The mystery is pretty interesting, though I found the resolution less so, but the trip is worth it, in my opinion. If you're into video games and especially into the art of making them, this might be the best choice for your video game-related fiction.

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3. 'Press Start to Play' edited by Daniel H. Wilson and John Joseph Adams

Perhaps something more faithful to video games: An anthology of stories dealing with, emulating or inspired by video games. Edited by Daniel H. Wilson and John Joseph Adams.

Contains stories by Daniel H. Wilson, Charles Yu, Hiroshi Sakurazaka, Holly Black, Django Wexler, Chris Avellone, Cory Doctorow, Jessica Barber, Chris Kluwe, Austin Grossman, Ken Liu, Catherynne M. Valente, Andy Weir, and Hugh Howey.

I can recommend Holly Black's 1UP, Chris Avellone's <end game> and Austin Grossman's hilariously titled The Fresh Prince of Gamma World.

Strong recommend, especially as a sampler of a bunch of great authors.

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4. 'Snow Crash' by Neal Stephenson

I'm gonna take you back a bit, to 1992 and Neal Stephenson's Snow Crash.

The samurai/hacker/pizza delivery guy, Hiro Protagonist is drawn into an investigation of a new drug/computer virus, Snow Crash, responsible for the death of his best friend. A fairly meta novel, it nonetheless fits the bill: Hackers in the Snow Crash world do their work in a virtual reality called Metaverse.

Not quite a video game book, but this is essentially a cyberpunk classic and well worth picking up.

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5. 'For the Win' by Cory Doctorow

Available for free online but also conveniently on Amazon in eBook or paperback formats, For the Win is a Young Adult novel about kids fighting oppression through video games.

Synopsis: In the twenty-first century, it's not just capital that's globalized: labour is too. Workers in special economic zones are trapped in lives of poverty with no trade unions to represent their rights. But a group of teenagers from across the world are set to fight this injustice using the most surprising of tools - their online video games.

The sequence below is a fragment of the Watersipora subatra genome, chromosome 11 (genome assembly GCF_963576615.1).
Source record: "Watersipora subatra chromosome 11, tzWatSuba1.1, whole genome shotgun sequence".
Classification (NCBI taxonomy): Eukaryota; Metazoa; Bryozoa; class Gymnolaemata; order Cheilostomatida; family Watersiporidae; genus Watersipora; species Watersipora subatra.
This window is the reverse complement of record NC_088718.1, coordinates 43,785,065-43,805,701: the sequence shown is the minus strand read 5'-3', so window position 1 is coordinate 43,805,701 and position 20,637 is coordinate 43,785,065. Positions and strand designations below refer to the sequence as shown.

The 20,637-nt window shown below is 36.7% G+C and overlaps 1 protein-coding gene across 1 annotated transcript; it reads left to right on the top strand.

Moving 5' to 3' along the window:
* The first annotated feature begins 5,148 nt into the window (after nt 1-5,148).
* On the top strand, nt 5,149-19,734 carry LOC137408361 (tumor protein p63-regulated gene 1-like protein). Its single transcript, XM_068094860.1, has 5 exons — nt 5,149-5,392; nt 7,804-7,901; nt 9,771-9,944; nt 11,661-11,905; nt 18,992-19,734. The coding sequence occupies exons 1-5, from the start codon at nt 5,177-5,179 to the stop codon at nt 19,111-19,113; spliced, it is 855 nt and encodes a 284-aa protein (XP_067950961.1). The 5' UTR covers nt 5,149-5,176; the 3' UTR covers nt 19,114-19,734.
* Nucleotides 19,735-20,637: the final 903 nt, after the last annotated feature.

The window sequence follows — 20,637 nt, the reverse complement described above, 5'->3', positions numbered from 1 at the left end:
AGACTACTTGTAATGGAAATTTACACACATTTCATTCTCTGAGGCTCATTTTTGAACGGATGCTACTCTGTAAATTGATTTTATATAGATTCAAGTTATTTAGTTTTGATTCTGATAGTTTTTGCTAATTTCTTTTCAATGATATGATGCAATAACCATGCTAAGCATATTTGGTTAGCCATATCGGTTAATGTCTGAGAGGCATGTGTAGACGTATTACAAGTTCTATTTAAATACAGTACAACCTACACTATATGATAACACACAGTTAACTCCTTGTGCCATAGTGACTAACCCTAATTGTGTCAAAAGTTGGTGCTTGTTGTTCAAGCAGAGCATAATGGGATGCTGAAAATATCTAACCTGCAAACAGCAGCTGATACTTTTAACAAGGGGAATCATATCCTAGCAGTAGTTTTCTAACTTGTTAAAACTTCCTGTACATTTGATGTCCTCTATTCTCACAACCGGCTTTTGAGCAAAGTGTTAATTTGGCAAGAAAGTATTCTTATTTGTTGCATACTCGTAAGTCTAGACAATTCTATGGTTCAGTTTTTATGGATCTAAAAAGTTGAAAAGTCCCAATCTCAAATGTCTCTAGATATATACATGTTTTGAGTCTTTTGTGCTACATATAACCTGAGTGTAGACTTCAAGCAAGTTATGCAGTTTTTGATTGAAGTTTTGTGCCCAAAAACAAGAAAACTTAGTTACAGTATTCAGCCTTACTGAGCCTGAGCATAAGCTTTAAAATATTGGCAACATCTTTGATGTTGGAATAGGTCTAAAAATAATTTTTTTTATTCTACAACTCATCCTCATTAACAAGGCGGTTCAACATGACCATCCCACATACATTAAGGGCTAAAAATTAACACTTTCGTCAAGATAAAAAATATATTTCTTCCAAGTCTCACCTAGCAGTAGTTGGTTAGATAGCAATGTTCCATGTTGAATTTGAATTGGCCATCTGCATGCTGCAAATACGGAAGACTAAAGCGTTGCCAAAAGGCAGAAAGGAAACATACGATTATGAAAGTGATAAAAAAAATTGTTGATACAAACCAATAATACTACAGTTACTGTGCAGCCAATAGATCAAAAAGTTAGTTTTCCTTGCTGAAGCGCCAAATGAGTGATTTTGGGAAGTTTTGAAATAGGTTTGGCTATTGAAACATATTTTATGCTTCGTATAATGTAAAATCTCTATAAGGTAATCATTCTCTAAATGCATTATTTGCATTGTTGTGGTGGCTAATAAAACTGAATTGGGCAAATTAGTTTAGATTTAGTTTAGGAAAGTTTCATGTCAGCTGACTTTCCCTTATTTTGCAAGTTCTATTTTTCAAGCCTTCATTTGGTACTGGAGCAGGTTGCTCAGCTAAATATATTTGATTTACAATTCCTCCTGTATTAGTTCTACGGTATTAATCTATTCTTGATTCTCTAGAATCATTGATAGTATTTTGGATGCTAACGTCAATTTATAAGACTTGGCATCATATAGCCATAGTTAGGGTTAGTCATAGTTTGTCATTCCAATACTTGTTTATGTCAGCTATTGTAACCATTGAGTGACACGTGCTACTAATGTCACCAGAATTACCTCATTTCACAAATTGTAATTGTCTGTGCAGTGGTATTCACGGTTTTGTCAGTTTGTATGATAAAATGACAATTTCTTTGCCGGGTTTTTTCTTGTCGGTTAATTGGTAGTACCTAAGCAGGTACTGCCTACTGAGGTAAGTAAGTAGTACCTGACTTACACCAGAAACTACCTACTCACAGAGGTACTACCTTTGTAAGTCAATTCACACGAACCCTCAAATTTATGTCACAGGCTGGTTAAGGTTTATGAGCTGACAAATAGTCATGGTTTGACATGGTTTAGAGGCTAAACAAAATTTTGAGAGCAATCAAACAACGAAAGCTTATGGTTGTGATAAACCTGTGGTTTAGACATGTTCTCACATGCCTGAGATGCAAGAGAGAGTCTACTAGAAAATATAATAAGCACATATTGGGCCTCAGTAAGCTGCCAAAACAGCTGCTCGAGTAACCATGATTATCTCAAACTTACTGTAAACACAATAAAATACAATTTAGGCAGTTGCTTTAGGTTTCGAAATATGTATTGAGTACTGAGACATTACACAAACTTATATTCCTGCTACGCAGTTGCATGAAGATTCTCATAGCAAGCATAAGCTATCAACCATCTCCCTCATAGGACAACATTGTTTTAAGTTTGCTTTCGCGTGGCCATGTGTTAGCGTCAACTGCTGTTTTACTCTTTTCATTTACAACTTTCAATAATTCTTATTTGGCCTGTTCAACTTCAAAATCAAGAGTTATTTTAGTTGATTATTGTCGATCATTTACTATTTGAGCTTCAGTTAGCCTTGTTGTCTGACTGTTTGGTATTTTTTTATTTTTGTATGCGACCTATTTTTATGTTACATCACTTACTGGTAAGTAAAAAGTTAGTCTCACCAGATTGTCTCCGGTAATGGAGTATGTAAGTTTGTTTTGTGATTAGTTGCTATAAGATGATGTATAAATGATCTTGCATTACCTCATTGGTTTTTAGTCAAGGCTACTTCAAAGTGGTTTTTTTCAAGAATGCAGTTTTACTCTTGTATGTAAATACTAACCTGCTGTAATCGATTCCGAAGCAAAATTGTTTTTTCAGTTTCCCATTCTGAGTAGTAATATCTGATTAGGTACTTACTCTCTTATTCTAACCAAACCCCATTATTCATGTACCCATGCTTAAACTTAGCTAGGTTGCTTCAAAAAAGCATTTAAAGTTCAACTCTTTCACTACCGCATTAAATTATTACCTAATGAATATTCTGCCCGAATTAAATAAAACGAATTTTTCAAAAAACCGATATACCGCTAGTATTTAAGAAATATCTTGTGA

Taking a cue from real-life World of Warcraft gold miners in China and extrapolating its logical conclusion into the future, Doctorow builds a dystopian society where a group of kids is used as virtual reality slave laborers. It's an interesting, if not quite believable concept.

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I'd also like to mention the work of publisher Boss Fight Books. They publish non-fiction books about specific video games from the golden era and beyond, from Jagged Alliance 2 to Earthbound. They're pretty fun for gamer nerds and although I don't see a Fallout book yet, I'll forgive them this oversight and hope they amend it soon.

Got a video game-inspired novel to recommend? Let us know in the comments.

About the author

George Cotronis lives in the wilderness of Northern Sweden. He designs book covers and sometimes writes. His stories have appeared in XIII, Big Pulp and Vignettes from the End of the World. He is also the editor in chief at Kraken Press and Aghast: A Journal of the Darkly Fantastic. You can see his work at or read his rants over at his blog.